Let’s consider another example situation:

There’s been a report of a stolen bicycle in the neighborhood. Police officers are trying to look for that stolen bicycle. That day, a random cyclist happens to ride a nice-looking bicycle past a police officer. The police officer tries to stop the cyclist for questioning. The cyclist ignores and rides past the officer. The officer catches up and forcefully stops the cyclist. The cyclist demands to be let go, but the officer blocks the cyclist’s path. The angry cyclist and the officer shove each other. Was the police officer justified in stopping/blocking the cyclist? Is the cyclist guilty of any crime?

Answer: This was a real case. The court said the police officer was justified in stopping the cyclist, but forcefully blocking the cyclist’s path was indeed unlawful. Consequently, the cyclist’s attempts to free himself was justified and constitutes self-defense. In the case, the cyclist was originally indicted for “Obstruction of Performance of Official Duties” under Article 136 of the Criminal Act (형법). The cyclist was found not guilty.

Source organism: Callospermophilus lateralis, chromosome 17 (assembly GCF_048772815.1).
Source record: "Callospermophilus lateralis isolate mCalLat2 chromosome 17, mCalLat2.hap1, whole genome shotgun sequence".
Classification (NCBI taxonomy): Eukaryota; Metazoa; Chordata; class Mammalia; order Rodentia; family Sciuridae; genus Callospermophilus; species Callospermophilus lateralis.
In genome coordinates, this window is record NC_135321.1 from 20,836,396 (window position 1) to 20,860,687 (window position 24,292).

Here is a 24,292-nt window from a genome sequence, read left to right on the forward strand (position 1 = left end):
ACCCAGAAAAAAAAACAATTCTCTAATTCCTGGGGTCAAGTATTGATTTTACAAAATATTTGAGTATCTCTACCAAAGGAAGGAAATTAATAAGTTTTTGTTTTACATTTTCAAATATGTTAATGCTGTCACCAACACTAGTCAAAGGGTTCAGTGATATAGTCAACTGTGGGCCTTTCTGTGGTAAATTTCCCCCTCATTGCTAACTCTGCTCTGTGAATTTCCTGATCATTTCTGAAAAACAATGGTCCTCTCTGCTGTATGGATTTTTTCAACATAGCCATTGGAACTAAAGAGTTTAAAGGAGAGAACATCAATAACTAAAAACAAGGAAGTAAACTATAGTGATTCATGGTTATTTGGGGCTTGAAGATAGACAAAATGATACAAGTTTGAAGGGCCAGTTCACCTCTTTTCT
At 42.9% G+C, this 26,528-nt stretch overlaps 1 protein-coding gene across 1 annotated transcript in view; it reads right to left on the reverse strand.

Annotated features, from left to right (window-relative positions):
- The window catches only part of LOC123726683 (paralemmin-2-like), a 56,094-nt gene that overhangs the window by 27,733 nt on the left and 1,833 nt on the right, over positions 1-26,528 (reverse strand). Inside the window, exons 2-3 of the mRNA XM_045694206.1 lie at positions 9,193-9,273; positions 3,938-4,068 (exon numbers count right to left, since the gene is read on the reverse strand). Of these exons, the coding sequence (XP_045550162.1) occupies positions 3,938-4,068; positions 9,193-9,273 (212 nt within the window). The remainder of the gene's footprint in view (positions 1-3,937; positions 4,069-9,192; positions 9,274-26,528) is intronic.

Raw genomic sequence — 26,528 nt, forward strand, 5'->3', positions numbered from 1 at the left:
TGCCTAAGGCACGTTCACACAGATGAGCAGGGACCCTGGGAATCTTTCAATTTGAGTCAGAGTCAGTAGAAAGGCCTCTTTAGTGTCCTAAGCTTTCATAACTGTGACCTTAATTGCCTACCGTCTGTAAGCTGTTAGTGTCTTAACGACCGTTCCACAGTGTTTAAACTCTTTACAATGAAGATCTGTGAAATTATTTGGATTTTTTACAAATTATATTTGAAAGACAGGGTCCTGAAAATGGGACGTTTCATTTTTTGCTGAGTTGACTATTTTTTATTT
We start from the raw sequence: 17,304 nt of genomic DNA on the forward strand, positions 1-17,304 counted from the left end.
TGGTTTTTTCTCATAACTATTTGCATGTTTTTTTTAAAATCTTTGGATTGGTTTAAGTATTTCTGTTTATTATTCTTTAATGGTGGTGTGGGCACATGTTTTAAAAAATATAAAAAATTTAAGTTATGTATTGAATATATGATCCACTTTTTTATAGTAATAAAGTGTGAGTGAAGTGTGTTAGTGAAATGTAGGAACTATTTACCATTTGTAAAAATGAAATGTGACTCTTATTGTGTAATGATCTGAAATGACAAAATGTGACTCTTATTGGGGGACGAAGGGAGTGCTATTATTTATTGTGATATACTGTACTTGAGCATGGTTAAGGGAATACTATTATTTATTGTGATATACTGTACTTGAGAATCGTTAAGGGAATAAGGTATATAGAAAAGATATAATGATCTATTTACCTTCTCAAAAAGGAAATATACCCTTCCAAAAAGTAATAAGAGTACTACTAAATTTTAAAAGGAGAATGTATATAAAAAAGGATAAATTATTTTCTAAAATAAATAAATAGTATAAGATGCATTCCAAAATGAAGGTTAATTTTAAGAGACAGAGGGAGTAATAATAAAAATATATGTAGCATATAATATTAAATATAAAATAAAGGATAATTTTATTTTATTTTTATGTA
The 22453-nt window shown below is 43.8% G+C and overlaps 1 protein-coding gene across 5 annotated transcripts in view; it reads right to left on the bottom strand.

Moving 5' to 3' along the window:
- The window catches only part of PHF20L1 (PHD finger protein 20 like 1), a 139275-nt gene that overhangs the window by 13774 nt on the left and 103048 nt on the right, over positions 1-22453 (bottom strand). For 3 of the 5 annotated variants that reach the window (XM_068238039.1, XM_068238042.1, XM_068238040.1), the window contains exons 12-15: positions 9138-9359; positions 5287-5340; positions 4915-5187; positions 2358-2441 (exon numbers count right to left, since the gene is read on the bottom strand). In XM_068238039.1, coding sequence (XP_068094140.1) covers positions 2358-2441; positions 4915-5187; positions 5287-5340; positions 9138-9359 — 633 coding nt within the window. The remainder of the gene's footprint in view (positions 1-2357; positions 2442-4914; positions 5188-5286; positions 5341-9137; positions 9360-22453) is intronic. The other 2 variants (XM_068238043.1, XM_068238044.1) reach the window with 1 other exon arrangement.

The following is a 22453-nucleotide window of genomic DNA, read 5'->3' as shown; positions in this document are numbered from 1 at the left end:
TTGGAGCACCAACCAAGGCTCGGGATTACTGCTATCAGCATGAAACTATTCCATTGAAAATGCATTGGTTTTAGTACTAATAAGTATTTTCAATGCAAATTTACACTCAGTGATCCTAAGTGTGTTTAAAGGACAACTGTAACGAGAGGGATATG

The Lesson: Even if a stop is lawful/warranted, one always has the right to refuse answering any questions and to proceed w/o interruption. An officer may try pleading with the person. But, an officer cannot force out an answer by physically blocking or holding on to the person. All must be based on consent. No one can be forced to do anything against his/her will.

In case of traffic stops, a vehicle may be stopped only when/for: 1) to test for drunk driving, 2) there is suspicion of driving w/o a license, or 3) there is suspicion of driving under extreme exhaustion. All other stops must be based on consent.